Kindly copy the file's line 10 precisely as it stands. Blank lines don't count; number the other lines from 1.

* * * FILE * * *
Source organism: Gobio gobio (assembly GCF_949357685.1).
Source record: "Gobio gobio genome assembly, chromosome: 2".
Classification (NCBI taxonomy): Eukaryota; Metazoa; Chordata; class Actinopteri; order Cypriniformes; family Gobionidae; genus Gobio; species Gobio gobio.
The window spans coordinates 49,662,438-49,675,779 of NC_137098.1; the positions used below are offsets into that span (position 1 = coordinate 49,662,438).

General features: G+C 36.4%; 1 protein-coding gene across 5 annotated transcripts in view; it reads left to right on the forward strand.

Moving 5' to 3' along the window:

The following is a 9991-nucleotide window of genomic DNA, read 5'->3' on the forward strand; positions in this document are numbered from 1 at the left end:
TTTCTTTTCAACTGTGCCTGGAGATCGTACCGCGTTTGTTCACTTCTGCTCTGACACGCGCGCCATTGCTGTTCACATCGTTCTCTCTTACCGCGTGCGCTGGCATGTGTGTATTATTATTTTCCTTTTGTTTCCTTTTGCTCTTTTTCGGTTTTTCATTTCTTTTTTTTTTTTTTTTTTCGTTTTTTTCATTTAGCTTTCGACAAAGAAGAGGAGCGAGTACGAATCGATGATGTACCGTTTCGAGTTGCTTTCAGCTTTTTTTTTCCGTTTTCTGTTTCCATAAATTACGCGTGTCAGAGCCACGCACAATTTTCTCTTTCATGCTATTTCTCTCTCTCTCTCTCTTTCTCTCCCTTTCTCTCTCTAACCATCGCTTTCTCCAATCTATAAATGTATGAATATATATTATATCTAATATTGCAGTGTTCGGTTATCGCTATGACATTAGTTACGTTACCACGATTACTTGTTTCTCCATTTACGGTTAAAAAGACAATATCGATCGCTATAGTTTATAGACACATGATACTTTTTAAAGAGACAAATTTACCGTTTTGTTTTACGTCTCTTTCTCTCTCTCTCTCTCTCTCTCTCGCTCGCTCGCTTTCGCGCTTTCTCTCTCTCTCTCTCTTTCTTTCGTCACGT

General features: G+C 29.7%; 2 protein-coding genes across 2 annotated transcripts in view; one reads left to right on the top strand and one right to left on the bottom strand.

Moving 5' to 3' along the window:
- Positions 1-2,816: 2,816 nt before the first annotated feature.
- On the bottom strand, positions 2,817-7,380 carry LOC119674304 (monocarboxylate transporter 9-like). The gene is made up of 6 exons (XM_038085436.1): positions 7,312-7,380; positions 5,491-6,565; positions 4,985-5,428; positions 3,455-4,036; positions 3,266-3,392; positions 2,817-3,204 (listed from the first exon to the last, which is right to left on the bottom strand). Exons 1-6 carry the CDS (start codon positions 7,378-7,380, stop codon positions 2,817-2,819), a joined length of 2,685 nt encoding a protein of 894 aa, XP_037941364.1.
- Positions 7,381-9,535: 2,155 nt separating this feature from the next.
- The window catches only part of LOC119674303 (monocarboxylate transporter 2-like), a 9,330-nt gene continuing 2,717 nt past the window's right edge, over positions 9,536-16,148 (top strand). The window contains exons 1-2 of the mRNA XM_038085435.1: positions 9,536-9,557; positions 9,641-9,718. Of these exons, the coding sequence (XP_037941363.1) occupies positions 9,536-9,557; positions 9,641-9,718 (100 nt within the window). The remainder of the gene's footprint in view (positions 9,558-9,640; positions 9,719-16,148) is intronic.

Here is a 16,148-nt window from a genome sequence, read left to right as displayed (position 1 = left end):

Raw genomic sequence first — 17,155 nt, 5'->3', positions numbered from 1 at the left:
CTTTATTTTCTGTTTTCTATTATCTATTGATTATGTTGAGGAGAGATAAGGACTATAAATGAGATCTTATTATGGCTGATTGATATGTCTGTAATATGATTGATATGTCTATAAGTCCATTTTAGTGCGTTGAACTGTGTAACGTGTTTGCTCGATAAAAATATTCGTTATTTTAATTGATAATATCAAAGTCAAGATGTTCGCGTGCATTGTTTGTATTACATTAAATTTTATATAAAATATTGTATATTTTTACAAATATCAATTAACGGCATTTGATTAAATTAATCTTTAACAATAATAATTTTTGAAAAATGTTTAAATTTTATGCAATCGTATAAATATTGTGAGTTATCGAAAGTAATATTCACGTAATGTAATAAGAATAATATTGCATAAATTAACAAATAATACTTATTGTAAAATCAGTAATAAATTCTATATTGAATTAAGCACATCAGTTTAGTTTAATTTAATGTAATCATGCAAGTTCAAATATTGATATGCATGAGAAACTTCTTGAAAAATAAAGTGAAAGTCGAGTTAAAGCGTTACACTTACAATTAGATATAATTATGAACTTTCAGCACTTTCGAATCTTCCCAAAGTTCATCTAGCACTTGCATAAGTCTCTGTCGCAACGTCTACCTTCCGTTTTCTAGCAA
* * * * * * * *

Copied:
Moving 5' to 3' along the window: